Every so often bits & pieces from Shakespeare, ususlly out of any
context, keep popping up in my memory. Currently (I don't remember where
the line breaks are) this: "Daffodils, that come before the swallow
dares, and take the winds of March with beauty." One does not, it seems
to me, find such powerful isolated phrases in other poets than
Shakespeare. Sort of curious. I'm not sure in what the impact of this
passage lies, perhaps in the conceit of "taking" the wind. Also a couple
lines (context forgotten but I think the play is Cymbeline) from a song:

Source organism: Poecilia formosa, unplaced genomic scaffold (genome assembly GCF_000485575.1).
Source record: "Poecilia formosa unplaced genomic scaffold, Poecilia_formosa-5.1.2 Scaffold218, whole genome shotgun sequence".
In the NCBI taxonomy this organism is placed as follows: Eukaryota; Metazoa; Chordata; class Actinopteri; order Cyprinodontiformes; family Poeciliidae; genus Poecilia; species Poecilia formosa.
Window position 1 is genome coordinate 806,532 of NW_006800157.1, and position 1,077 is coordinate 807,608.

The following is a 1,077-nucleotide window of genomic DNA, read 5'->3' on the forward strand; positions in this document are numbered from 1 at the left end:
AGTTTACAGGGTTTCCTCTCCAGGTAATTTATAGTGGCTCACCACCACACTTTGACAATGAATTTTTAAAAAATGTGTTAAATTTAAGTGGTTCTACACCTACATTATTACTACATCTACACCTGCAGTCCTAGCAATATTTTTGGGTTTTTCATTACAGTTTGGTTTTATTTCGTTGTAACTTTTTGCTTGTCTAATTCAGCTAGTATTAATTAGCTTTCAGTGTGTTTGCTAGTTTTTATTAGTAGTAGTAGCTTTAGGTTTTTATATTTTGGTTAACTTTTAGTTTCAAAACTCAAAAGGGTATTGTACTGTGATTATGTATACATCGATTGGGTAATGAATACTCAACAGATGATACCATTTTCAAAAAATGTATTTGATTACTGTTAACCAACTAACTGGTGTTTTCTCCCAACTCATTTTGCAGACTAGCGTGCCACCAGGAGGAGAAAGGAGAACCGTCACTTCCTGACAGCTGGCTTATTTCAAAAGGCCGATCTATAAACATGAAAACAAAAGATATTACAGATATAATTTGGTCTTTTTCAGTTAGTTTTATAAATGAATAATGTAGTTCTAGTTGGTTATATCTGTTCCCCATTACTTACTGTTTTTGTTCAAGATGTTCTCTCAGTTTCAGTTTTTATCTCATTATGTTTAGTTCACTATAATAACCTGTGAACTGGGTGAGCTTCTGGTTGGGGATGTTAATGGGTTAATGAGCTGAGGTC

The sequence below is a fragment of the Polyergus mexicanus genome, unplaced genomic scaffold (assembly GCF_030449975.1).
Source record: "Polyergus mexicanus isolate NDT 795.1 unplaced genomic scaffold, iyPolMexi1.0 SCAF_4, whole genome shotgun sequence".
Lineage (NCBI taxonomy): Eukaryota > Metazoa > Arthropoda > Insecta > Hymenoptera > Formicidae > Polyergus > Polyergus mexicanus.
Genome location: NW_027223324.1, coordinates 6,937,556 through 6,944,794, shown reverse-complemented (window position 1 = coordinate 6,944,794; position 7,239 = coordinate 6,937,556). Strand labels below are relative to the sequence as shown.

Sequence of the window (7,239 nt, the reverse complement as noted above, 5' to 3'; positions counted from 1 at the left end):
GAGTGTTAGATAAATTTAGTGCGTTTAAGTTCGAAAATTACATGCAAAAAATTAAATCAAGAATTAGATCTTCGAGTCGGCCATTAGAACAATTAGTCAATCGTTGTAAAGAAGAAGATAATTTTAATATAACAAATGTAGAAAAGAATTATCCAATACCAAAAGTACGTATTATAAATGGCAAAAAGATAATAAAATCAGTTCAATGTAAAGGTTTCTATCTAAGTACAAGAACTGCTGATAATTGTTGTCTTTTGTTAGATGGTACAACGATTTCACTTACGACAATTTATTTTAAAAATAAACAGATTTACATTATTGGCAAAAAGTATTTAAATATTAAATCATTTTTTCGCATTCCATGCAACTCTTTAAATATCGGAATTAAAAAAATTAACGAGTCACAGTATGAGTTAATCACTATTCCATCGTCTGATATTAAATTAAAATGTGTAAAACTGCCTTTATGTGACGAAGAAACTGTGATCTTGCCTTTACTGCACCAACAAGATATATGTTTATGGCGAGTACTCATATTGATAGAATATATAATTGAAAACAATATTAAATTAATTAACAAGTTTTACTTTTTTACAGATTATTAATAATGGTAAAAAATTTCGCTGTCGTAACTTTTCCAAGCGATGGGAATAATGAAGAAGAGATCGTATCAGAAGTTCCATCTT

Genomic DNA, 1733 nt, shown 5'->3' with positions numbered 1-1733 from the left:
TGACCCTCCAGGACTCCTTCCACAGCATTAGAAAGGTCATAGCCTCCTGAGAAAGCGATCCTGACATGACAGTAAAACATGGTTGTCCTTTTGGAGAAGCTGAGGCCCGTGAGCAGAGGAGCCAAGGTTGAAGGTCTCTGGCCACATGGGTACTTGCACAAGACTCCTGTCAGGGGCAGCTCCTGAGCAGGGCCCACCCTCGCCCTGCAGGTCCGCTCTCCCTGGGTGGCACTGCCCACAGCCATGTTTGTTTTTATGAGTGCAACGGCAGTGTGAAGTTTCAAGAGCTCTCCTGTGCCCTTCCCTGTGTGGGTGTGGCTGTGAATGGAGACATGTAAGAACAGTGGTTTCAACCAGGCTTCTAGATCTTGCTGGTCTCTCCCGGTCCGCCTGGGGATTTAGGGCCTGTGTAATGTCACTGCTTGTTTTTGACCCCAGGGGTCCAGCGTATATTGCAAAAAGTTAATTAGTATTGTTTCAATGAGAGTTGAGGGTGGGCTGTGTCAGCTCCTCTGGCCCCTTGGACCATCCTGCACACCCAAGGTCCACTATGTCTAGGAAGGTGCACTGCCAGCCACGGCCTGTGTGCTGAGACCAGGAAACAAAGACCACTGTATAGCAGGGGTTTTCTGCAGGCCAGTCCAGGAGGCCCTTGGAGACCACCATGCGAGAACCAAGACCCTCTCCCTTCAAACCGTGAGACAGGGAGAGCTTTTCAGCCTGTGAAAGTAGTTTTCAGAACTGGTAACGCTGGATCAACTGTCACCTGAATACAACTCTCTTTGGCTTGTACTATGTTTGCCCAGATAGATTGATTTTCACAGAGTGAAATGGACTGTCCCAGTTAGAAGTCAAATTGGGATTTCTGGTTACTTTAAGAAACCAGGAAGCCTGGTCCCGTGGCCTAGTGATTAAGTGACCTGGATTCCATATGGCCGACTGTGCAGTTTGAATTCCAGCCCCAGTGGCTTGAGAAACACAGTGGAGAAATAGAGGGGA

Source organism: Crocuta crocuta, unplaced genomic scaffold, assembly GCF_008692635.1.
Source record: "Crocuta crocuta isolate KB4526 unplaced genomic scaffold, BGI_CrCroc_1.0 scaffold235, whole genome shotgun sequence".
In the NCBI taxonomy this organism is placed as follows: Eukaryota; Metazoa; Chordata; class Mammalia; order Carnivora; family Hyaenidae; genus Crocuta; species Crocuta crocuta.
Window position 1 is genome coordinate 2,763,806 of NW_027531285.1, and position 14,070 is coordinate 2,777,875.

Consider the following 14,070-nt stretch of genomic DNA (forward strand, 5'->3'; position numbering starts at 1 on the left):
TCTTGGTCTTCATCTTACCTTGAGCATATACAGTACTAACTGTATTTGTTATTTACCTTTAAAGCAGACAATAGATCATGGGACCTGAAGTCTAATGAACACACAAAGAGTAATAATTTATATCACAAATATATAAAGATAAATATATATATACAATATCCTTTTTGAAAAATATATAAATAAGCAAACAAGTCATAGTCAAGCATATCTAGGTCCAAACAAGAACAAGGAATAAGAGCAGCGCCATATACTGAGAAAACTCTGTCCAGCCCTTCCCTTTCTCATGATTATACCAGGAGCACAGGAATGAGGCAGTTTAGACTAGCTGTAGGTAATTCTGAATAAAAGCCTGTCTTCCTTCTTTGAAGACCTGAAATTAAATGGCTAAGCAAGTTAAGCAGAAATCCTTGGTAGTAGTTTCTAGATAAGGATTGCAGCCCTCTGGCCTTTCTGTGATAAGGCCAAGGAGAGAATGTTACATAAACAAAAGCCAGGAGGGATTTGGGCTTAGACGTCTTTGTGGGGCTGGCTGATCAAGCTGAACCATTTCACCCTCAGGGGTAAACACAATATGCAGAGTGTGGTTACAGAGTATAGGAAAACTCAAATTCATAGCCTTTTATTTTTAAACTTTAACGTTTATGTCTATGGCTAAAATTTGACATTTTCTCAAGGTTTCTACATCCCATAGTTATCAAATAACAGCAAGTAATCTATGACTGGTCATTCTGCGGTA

"Fear no more the heat o'the sun, Or the furious winter's rages." I'm
not sure about the next two lines, but I think this is close: "Thou thy
[something] hath done / Home hath gone & ta'en thy wages." I hesitate to
atttempt to gloss the monetization of a whole life's meaning. I think
only Shakespeare would dare do that.
It takes some 14 thousand previous lines to give such force to Milton's
They hand in hand with wandring steps and slow,
Through Eden took thir solitarie way.
Though the wonderful (wandering!) syntax of the lines does have its own
magic, but still depends more on context than the lines quoted above
Yeats at his best also, like Milton, reequires context:
Their eyes, their ancient glittering eyes, are gay.
I think one has to remember the whole of Lapis Lazuli to feel the full
force of this.